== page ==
You may already be familiar with mediation, but Neil Groberg is often met with blank stares when he mentions mediation. While it is becoming more well known, the concept of mediation has not found full awareness, let alone acceptance, in our society’s vocabulary yet. But it can be the best solution to many sticky workplace issues.

To help you better understand and benefit from mediation, here are some frequently asked questions and answers:

Q. Why is Neil Groberg involved in mediation?
A. Because it works. Given his experience facilitating the resolution of disputes before they generate into litigation—and his knowledge of the adverse impact of lawsuit on both employers and employees—it was inevitable that he would also become a mediator.

Q. What is mediation?
A. In the mediation process, a neutral third-party helps both sides discuss all issues and negotiate an agreement to the dispute(s). This is usually done in a meeting where all the participants gather with the mediator at a designated time and place. The parties and the mediator sit down in person to discuss the dispute(s). They share ideas about how the conflict(s) can be resolved.

Often, creative solutions—and not just money—are at the center of a resolution. The mediator may also place the parties in different rooms and discuss the issues involved separately with the participants. A mediation session will quite often take the entire day and if a resolution is not forthcoming that day more meetings can be scheduled.

Q. Why mediation?
A. With lawsuits increasing and litigation costs soaring, more and more parties are recognizing the value of mediation instead of resorting to lawsuits to resolve disputes. The mediation process has helped employers and employees alike avoid excessive legal costs and the lengthy time court action takes. And with mediation, there is an outlet to voice grievances—and walk away with a sense that you have had your “day in court.”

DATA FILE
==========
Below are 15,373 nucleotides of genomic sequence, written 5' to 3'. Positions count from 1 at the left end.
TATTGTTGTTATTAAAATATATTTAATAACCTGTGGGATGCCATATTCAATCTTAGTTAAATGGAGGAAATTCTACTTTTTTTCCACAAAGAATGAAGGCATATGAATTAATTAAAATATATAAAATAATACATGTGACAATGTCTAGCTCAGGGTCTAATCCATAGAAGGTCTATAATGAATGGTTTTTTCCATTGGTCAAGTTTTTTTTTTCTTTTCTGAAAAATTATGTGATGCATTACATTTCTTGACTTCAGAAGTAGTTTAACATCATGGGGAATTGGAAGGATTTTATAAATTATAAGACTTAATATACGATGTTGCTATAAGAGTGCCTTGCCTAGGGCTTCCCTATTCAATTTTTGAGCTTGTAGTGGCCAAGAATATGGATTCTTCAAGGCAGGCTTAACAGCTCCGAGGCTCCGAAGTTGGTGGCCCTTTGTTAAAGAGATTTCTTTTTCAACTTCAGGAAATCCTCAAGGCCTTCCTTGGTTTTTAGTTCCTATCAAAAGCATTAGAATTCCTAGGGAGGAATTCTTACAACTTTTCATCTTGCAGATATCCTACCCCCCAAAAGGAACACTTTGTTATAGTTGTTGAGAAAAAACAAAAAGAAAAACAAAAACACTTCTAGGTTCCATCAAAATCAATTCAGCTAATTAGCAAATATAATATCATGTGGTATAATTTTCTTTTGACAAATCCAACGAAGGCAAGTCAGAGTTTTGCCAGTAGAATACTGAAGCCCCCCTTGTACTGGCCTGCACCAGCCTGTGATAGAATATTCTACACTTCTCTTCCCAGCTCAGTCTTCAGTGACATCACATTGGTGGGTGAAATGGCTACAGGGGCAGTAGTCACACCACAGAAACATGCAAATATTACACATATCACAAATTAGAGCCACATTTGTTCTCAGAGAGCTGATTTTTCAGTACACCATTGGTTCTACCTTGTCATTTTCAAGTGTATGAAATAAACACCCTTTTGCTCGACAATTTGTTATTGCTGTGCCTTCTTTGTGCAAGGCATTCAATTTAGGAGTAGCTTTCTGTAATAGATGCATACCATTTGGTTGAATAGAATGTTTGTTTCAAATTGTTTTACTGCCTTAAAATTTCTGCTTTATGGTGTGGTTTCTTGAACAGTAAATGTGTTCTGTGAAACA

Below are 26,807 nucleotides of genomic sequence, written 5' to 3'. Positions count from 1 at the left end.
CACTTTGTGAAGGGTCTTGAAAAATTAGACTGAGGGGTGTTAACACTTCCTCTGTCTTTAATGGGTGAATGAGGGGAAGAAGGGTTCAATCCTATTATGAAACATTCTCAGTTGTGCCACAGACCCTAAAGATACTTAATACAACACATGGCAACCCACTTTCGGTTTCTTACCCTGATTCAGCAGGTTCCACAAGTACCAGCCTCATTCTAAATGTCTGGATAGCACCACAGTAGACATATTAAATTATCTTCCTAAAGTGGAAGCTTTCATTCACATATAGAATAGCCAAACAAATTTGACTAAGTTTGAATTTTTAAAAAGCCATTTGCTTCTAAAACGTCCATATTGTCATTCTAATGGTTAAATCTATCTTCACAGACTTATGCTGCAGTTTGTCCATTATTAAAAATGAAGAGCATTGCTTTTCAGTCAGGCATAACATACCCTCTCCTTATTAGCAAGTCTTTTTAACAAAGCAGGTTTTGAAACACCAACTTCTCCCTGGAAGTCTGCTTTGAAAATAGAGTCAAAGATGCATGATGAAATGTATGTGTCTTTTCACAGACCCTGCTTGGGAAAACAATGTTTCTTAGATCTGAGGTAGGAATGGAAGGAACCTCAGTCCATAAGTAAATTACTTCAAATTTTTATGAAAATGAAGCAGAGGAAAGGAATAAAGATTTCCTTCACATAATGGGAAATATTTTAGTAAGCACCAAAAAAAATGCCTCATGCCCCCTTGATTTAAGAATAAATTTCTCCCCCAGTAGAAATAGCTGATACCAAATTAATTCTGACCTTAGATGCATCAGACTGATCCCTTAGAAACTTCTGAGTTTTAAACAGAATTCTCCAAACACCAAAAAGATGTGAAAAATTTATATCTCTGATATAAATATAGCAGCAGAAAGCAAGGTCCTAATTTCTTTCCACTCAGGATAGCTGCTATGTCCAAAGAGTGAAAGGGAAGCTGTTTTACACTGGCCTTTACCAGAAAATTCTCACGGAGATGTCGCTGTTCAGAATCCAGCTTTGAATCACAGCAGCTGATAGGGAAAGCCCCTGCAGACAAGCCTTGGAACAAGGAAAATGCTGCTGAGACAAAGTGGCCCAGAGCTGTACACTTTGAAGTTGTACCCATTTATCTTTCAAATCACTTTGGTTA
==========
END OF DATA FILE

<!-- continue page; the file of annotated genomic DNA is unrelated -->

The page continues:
Q. What happens? Does everyone sit around yelling at each other with a referee in between? 
A. No. The mediator maintains professional decorum and often places the parties in different rooms in order to discuss the issues separately with them.

Q. Can you give a simple example of why mediation can be successful?
A. In mediation, creative solutions—not just money—are at the heart of a resolution. For example, imagine two people, each demanding the one orange in the room. The obvious solution would be for the two to cut the orange in half and share it. In mediation, however, it is discovered that party A wants just the outside peel for cooking and party B wants only the pulp to make juice. So they agree to share the “fruits” of their labor.

Q. What if mediation doesn’t work?
A. In the instances where mediation sessions have not succeeded, the parties have not lost their legal rights and can move on with further negotiations—another try at mediation and, if all else fails, arbitration or litigation.

Q. Why is mediation valuable for the workplace?
A. An employer cannot afford the time, work and expense that inevitably comes from litigation. (In fact, a lawsuit can conceivably put them out of business.) Neil Groberg has, for example, experienced lawsuits where the defense costs alone amount to over $1 million.

Current and former employees who believe they have been wronged can be extremely emotional and inclined to seek redress and revenge by suing their employers. They frequently, however, do not want to wait the years that litigation can take (three to five years is typical). And employees usually cannot afford the legal fees associated with litigation even if their attorney takes the matter on a contingency basis. So mediation often becomes a great outlet for all parties.

Q. How can I find out more information about mediation?
A. More information can be found at:

Q. Do you receive a mantra when you mediate? 

A. No.  You’re mixing it up with meditation. Similar spelling, but they’re not the same.  However, both can provide the stress relief you require—with or without a mantra!